Muslim Immigrants in Europe with Focus on Overseas PakistanisIPSweb
On July 21, 2011 a roundtable meeting on Muslim Immigrants in Europe with Focus on Overseas Pakistanis was organized in collaboration with Pakistan Norway Associations (PANA).
On July 21, 2011 a roundtable meeting on Muslim Immigrants in Europe with Focus on Overseas Pakistanis was organized in collaboration with Pakistan Norway Associations (PANA). The speakers included Khalid Rahman DG IPS, Muhammad Ather Javed, Chairperson of the Denmark based Danish International Dialogue and Amir Iftikhar Warraich, Acting President of PANA while the event was chaired by Riazul Haque, Senior Fellow, IPS.
Khalid Rahman quoting the surveys said that Muslim immigrant communities hailed from diverse ethnic and socio-cultural backgrounds, which by default slowed the process of cohesion and integration among various ethnic Muslim communities and in addition to the challenge of assimilation in the host society, they are faced with problems regarding Intra-Muslim harmony.
Over the last half of the 20th century, he said, Muslims in Europe established socio-religious and political footholds through establishment of institutions and centres. But this infrastructure is being challenged in the post-9/11 Europe, he observed.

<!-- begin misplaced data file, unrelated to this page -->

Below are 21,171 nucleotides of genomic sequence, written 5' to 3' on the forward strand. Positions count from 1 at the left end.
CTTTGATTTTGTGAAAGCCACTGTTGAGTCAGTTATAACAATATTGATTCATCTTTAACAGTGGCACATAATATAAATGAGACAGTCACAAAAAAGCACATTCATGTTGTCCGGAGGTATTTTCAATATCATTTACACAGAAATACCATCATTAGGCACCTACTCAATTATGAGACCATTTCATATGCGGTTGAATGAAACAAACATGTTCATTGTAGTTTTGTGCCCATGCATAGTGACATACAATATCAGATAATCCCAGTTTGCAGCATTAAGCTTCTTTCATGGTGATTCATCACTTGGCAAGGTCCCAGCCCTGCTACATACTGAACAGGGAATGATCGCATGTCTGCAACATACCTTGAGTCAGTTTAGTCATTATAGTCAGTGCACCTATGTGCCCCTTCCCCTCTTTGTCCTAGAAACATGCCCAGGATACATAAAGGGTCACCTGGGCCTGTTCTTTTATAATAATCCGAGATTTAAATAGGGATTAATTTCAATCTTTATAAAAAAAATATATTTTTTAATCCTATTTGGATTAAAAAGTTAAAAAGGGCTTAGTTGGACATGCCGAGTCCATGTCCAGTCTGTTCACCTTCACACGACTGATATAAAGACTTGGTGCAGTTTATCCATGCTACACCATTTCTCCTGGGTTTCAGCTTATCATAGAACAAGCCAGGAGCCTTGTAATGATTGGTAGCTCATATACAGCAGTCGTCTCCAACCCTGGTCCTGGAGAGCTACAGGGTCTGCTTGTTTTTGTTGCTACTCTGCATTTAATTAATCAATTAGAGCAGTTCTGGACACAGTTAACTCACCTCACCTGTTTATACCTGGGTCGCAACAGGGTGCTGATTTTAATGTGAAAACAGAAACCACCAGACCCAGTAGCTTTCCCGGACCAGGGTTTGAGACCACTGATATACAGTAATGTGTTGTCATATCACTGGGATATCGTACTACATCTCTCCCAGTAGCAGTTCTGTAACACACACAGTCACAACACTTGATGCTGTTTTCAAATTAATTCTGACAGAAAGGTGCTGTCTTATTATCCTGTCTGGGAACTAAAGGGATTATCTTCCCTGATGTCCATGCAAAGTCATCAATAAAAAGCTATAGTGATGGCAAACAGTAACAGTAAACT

Rahman added that the role of globalization is becoming critical for Muslims in Europe, as any development in their home country would affect them and any issue related to immigrants in Europe would raise voices in Muslim-majority countries.
Amir Iftikhar Warraich viewed that Pakistani expatriates living in Europe would be more than willing to return to their homeland if ‘push factors’ like loadshedding, law and order issues and poor governance were taken care of. He, however, pointed out that despite the fact that many Pakistanis living in Europe are third and, even, fourth generation, the linkage and sense of bonding with Pakistan was very strong, which needed to be capitalized on.
He argued that practicing Muslims were often facing more discrimination in educational institutes, employment and housing. “A non-practicing Muslim, who has abandoned all manifestations of Islam from his public and private life, finds doors open in social and economic life. But anyone who values his religion is most likely to be accused of disturbing national homogeneity”, Warraich opined. He also argued that current European mindset wanted assimilation of Muslims into their societies and were not content with mere integration.
Athar Javed stressed that the dialogue had to be initiated between host and guest communities to rediscover the harmony that existed in pre-9/11 Europe. He stated that in an environment where questions were being raised about Islam and role and status of Muslims, the time is ripe for the Muslim Diaspora in Europe to “present the true picture of Islam to their non-Muslim counterparts.”
Riyazul Haque, in his concluding remarks deplored the fact that while it is prohibited to deny the holocaust as it is seen as hurting the sentiments of Jews, Europeans were showing no regard for the sensitivities of Muslims. He also emphasized the need to provide a sense of security to the Muslims living in Europe.